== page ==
Hotspot: Whitby – Where to Visit
Thursday 10th March, 2022 by hostandstay
If you’re staying in a holiday cottage in the North Yorkshire moors and coast, no doubt Whitby will be on your list to visit.
The town, which overlooks the North Sea and is split in two by the River Esk, has a rich history of folklore and fishing, which makes it one of the region’s top tourist spots.
So, if you’re heading to this stunning part of the world, where should you visit?
Whitby Abbey guards the town from its position high above, having stood on the same spot since the 13th Century. The gothic ruins are the perfect backdrop for a town long associated with the dark side, although it has a fascinating history in its own right.
It was first founded in around AD 657 by King Oswy of Northumbria, refounded after the Norman Conquest and it remained a centre of religious life until it was suppressed by Henry VIII in 1539.
Only the shell remains, although this makes it a huge draw for inquisitive children, and it is accompanied by an impressive visitor centre, housed in a 17th-century mansion. Here visitors will find a new museum filled with fascinating objects such as Anglo-Saxon crosses, medieval manuscripts and a rare signed copy of Bram Stoker’s novel Dracula.
Whitby is most famously associated with Dracula, the eponymous anti-hero of Bram Stoker’s classic gothic novel.
The story goes that Stoker was inspired to create the character after staying in the town in 1890, where he found a history book in the library. His notes from that visit to the library contain the only reference to Dracula, as a historical figure, in all of his papers.
In the novel, Dracula is shipwrecked off the North Yorkshire coast, before coming to the town and wreaking havoc in the guise of a large black dog.
In fact, the legend of Dracula is so indelibly linked with the town that visitors have been known to ask where he is buried…
The 199 steps
Continuing the Dracula theme, when he first lands in Whitby he makes his way to the abbey via the 199 steps leading up from the town.
The series of stone steps, however, predates Dracula by quite some time; the first record of them comes from 1340, but it is thought they may be even older. The original steps were made from wood, before being replaced with stone in 1774.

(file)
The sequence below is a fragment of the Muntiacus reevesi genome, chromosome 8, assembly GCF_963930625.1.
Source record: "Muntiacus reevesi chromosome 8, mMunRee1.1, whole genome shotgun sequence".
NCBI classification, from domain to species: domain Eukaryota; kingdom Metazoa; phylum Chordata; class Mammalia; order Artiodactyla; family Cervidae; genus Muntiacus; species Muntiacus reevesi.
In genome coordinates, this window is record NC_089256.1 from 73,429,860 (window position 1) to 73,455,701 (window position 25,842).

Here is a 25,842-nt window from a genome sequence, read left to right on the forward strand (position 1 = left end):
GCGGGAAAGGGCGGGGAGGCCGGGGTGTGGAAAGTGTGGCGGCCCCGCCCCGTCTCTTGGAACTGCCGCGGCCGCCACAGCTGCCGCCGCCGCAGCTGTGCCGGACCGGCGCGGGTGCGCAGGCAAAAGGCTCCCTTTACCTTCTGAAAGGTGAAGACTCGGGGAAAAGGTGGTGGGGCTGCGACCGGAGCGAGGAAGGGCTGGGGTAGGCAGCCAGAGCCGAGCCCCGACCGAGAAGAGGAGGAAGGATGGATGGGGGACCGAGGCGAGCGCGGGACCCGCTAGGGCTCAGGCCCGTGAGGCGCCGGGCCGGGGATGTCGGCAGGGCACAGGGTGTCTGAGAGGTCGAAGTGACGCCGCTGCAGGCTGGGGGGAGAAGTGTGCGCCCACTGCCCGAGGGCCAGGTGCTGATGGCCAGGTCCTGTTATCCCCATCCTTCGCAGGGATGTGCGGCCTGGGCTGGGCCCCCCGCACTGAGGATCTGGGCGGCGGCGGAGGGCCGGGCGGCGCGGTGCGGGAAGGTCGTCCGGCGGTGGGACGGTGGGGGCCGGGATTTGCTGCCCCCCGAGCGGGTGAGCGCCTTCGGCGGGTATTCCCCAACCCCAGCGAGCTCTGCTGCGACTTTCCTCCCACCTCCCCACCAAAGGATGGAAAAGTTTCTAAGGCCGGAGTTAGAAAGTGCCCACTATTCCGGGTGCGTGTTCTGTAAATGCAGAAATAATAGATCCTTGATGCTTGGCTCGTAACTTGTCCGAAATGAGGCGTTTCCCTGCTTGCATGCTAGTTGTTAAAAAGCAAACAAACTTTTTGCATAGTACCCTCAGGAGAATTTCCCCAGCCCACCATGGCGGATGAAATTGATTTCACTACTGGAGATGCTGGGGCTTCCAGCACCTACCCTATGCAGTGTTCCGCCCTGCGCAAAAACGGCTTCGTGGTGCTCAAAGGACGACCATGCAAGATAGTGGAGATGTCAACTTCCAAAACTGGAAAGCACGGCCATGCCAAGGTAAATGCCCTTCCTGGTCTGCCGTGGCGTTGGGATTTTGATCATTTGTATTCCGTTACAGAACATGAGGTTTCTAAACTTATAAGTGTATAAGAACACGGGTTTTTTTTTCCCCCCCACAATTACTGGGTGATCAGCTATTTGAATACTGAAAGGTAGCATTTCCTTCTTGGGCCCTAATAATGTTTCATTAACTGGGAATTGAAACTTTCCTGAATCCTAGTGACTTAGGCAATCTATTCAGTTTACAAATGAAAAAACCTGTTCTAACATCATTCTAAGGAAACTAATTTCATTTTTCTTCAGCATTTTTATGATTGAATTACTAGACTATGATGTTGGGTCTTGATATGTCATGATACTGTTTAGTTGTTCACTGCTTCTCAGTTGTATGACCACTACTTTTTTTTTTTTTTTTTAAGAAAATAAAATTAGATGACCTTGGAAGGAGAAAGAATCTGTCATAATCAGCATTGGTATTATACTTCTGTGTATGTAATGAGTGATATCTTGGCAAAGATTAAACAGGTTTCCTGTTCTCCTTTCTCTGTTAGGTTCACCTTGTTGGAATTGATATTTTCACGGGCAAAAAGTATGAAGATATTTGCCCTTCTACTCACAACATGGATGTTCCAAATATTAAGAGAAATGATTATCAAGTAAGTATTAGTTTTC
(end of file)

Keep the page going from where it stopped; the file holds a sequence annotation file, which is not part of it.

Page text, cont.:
Legend has it that the 199 steps were originally used as a test of Christian faith to those who wished to worship in St Mary’s Church, although nowadays they’re best known for the spectacular views they offer over the town.
The benches thoughtfully placed at intervals along the route also originally had a different use: a place for pallbearers to rest their loads on their way up to the abbey for burials.
Another fascinating piece of the town’s history is the whalebone arch, a replica of which stands near Whitby harbour.
The original arch was erected in around 1853 to recognise the town’s important whaling history, and is now in the Whitby Archives & Heritage Centre.
A replica now stands in its spot, perfectly framing a view of the town’s quaint old cottages and cobbled streets, with the ruins of the abbey in the background.
To take a trip back in time to Whitby’s history as a major port, among other things, visitors mustn’t miss Whitby Museum, in Pannet Park.
The museum features tales and artefacts about all of the town’s treasures, allowing tourists access to a stunning collection of local fossils, natural history, model ships, carved jet (the town is famous for this stone, which is taken directly from the surrounding cliffs), costumes and social history.
Captain Cook Memorial Museum
History fans should also head for the Captain Cook Memorial Museum, in Grape Lane, which gives a fascinating insight into the explorer’s life.
The Cleveland-born explorer began his training as a seaman in Whitby, joining the crew of the Freelove at the age of 19.
The museum is housed in the home where Cook stayed with the Walker family when not at sea, and guests can turn back the clock to see what life was like for the young explorer.
Whitby has something for everyone, from history to horror, fresh air to fish and chips, making it well worth a visit.
If you’d like to get to know the town (and maybe attempt the 199 steps yourself) check out our extensive range of holiday cottages in North Yorkshire here.